countries. Building a permanent base on the Moon will certainly requires more importantmeans and logistics. Officially the Chinese are aiming to send the first manned mission to theMoon in 2024 but things could happen earlier. Depending on the economy and the success oftheir different missions, the Chinese could plant their national flag into the lunar surfacebefore the US comeback planned in 2020.The Chinese are also planning to have their own space station in orbit around the Earth, a stepforward in this direction. As stated by the former NASA administrator, M. Griffin, the currentChinese Space Program resembles the Gemini US program that NASA ran between 1965 and1966. These ten flights helped the US to master the Space Walk, Rendez-Vous and othertechniques that were crucial for a lunar mission. But the Moon is a "Deja-Vu" and China isnow targeting Mars and the launch of an unmanned probe in October 2009 on top of aRussian launcher. Despite its endemic secrecy on its own space program, the Chinese SpaceAgency is planning to collaborate with several international space agencies. Beijing need tolearn more and transfer technology at a faster pace.Much of this "know how" directly or indirectly inspired by the West has granted China withan International class launcher reliability; Beijing didnt experience any launch failure since1996. Many critics of the Chinese policy and space program may be right in pointing theseshortcuts but one thing is sure; the Chinese are working day and night to achieve theseobjectives and thats a sufficient reason to respect and be inspired by the rising dragonmotivation.But the Chinese race for space is not done solely for a national pride purpose, space will grantthe rising Dragon with the means to control and improve its communications, research andmilitary programs. The paramount of this "tour de force" was done last 11th of January 2007when China destroyed a weather satellite using a ground-based medium-range ballisticmissile to destroy a weather satellite.The worldwide acceleration of the space orbital activity is the sign that the space exclusivityto some world powers will quickly disappear in the next decades. Will this be the chance toshift the phenomenal spending of the Iron-Triangle from Earth to Space? Hopefully, the newspace race with China will reduce the incentive of producing other weapons and triggeringwars but rather focusing on the Astropolitical vs. Geopolitical issues that the presence on theMoon of these emerging regional powers will create.Life is about priorities and the budget spending in the next decade will define who will keepits "Most innovative nation" status.Sun Tzu was right, you cant fight all your enemies at the same time but you can choose thefirst one to fight. The Chinese seem to have chosen to tackle innovation and energeticindependence while the West is still wandering in central Asia, desperately trying to securevanishing oil, energy of the past and financing a costly presence draining its finances.The descendants of the Dragon ( ) know that if they will be the first coming back tothe Moon and/or walking on Mars, their prestige as the new super power will be final andunalterable.Not far from China, another emerging regional power is dreaming of lunar voyages andMartian adventures. With an immense talent and engineer’s reservoir, the secular India is onthe raise, no longer competing against a sleeping Western world but against the flames of theflying dragon.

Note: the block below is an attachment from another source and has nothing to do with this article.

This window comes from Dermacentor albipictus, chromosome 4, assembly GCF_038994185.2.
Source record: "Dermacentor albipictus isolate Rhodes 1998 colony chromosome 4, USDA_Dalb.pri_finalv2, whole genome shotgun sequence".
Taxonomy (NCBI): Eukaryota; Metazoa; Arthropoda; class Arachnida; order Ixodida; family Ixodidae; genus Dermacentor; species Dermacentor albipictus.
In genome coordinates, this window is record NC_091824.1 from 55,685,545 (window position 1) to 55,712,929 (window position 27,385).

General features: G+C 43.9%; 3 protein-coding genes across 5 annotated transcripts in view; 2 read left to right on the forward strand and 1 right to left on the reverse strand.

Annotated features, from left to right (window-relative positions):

Nadir Belarbi received an Engineering degree from the University of Science and Technology ofOran, Algeria (1993), a Master Degree in Networks and Telecommunications from Paris V University& Sup Telecom Paris, France (1994), studied 3 years of studies and research on Intelligent Networksduring a PhD program (1997) and received an Executive MBA from the Chicago University, BoothGraduate School of Business, USA (2008). He has worked for IBM, Air France, Groupe Danone andDannon US. He is currently (2012) an IT Program Director at The Canadian National (CN).Nadir Belarbi’s research has spanned a large number of disciplines, emphasizing informationtechnology and telecommunications with a focus on emerging technologies. As a manager with multi-cultural skills speaking five languages, he worked in an international environment where he specializedin the coordination and lobbying of global organizations.His political and social experience ranges from heading the corporate work council to participating inpolitical and geopolitical organizations and think tanks. With a major interest in Intelligence,Technology & Energy roles in Geopolitical, Military & Security issues, he is now managing aLinkedIn group and a Portal (capfalcon.com) on Business, Innovation & Geopolitics.